Some iOS users may have already encountered or heard about Error 53. It is an error found on iPhone devices which has the effect of forcing handsets with replacement display screens or home buttons to go into a boot loop after undergoing an update to their software. With that kind of effect, it was understandable for many people to label the whole thing as a bug. But Apple has since addressed the issue, and the company revealed that Error 53 is actually a security measure.
As conveyed to the Guardian, this is what an Apple spokesperson had to say about Error 53:
“We protect fingerprint data using a secure enclave, which is uniquely paired to the touch ID sensor. When iPhone is serviced by an authorized Apple service provider or Apple retail store for changes that affect the touch ID sensor, the pairing is re-validated. This check ensures the device and the iOS features related to touch ID remain secure. Without this unique pairing, a malicious touch ID sensor could be substituted, thereby gaining access to the secure enclave. When iOS detects that the pairing fails, touch ID, including Apple Pay, is disabled so the device remains secure.”
Apple’s statement above is quite technical in nature, and some can be forgiven for not having understood any of it. The iPhone maker, of course, has realized this, and has issued a supporting statement to better explain the whole thing. Error 53 is essentially a security measure to detect if the touch ID sensor on iPhone and iPad devices are matched correctly. The reason for this measure is that those with malicious intent often make use of fraudulent touch ID sensor to get unauthorized access to an iOS powered handset. Apple further advised that any user who encounters the error should contact Apple Support as soon as possible.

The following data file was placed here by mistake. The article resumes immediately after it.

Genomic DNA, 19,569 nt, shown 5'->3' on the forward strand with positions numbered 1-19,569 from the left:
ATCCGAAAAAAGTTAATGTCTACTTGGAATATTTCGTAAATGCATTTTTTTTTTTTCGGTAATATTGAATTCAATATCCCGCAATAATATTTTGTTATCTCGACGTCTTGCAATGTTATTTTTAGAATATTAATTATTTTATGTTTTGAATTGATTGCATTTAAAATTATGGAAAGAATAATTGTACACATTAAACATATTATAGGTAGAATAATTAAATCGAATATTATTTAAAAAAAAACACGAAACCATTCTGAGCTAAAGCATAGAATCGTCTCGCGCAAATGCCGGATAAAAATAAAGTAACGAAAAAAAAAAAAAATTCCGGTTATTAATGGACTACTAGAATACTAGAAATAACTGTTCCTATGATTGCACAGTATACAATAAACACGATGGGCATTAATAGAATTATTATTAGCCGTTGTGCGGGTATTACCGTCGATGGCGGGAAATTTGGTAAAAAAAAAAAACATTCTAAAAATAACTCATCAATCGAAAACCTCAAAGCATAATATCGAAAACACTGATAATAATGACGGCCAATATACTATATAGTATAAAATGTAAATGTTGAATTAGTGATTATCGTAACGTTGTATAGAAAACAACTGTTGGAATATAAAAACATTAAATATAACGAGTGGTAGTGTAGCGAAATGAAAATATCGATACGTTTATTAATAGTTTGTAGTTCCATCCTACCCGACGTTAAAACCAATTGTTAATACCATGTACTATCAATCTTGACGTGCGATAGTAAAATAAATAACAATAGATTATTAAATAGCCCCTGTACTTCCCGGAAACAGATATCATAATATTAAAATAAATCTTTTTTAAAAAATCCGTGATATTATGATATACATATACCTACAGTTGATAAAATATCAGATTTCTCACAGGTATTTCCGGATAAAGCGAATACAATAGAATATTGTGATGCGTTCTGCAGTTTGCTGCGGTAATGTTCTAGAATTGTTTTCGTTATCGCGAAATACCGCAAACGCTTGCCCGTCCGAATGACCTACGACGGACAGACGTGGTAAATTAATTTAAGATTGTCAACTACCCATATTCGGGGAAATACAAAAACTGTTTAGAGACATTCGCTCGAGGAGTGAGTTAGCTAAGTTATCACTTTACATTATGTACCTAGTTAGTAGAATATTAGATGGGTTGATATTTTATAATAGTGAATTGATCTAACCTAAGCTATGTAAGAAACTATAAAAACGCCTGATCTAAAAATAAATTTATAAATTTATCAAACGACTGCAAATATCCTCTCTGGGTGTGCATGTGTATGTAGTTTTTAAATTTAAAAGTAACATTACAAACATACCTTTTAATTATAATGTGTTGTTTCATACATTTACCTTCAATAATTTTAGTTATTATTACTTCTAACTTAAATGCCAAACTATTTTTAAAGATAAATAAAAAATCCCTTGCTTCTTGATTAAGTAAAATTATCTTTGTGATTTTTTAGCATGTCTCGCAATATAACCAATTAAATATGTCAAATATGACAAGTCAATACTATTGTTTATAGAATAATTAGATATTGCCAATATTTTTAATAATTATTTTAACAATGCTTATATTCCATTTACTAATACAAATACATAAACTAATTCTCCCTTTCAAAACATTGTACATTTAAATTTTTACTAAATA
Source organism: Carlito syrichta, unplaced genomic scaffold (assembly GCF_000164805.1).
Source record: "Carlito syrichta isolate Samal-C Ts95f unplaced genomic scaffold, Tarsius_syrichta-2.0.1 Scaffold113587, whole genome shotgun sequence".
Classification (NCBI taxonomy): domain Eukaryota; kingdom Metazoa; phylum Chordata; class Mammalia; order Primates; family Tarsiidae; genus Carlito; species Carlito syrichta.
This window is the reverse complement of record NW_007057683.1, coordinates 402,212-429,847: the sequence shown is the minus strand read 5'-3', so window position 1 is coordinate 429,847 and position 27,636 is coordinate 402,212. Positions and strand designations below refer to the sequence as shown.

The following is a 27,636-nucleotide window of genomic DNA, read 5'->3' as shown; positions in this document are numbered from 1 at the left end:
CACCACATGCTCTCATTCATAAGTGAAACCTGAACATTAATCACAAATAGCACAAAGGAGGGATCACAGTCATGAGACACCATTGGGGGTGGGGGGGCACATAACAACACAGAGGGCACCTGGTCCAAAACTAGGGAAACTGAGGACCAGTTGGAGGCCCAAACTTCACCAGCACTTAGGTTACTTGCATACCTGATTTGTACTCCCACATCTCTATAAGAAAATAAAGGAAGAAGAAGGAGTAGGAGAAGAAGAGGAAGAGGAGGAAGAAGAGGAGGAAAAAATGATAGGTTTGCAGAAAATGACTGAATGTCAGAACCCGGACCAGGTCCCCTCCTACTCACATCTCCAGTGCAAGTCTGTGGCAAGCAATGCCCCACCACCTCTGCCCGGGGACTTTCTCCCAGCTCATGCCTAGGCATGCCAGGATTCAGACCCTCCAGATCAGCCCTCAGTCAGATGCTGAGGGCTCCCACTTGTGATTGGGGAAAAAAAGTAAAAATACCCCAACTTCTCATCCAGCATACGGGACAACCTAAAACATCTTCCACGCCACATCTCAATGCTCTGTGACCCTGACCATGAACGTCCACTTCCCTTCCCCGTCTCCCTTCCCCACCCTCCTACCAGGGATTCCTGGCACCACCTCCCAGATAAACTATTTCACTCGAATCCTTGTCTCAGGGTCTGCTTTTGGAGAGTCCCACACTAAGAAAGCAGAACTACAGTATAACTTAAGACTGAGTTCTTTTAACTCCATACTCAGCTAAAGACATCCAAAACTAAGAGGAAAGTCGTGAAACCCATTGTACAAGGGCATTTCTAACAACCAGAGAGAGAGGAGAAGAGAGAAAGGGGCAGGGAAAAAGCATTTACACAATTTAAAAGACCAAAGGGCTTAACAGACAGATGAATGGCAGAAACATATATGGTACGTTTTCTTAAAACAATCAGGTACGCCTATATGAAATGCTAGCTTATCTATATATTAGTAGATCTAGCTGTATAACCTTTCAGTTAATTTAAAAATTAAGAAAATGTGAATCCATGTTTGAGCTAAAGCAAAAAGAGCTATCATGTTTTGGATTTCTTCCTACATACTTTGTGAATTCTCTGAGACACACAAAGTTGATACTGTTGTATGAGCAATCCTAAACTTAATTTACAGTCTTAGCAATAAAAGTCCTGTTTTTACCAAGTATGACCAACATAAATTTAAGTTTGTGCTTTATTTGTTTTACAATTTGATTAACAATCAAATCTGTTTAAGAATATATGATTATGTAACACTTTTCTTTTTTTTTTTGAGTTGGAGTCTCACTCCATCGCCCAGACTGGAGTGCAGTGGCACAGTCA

The latest statement from Apple is pretty reasonable, but it does not provide any ample explanation regarding why iOS devices are stuck on a boot loop when getting their software updated. Besides, if the system detect a security concern (via the Error 53 notice), should it just decline any update process so that the affected device can still function (albeit, without the touch ID sensor)? Moreover, there is that thing wherein Error 53 occurs anyway even if the affected handset has not been repaired by an unauthorized party. Apple may still have some further explaining to do.
Wirefly Is America's Most Trusted Source For All Cell Phones, Plans, TV, and Internet Deals
Wirefly offers great deals on a large selection of smartphones, cell phones, tablets, mobile hotspots, and other wireless devices for the nation's most popular carriers. Use Wirefly’s innovative cell phone and plan comparison tools to ensure you are getting the best deal on the market. Shop with confidence knowing that Wirefly wants to help you find the best prices on cell phones, cell phone plans, TV, and Internet service.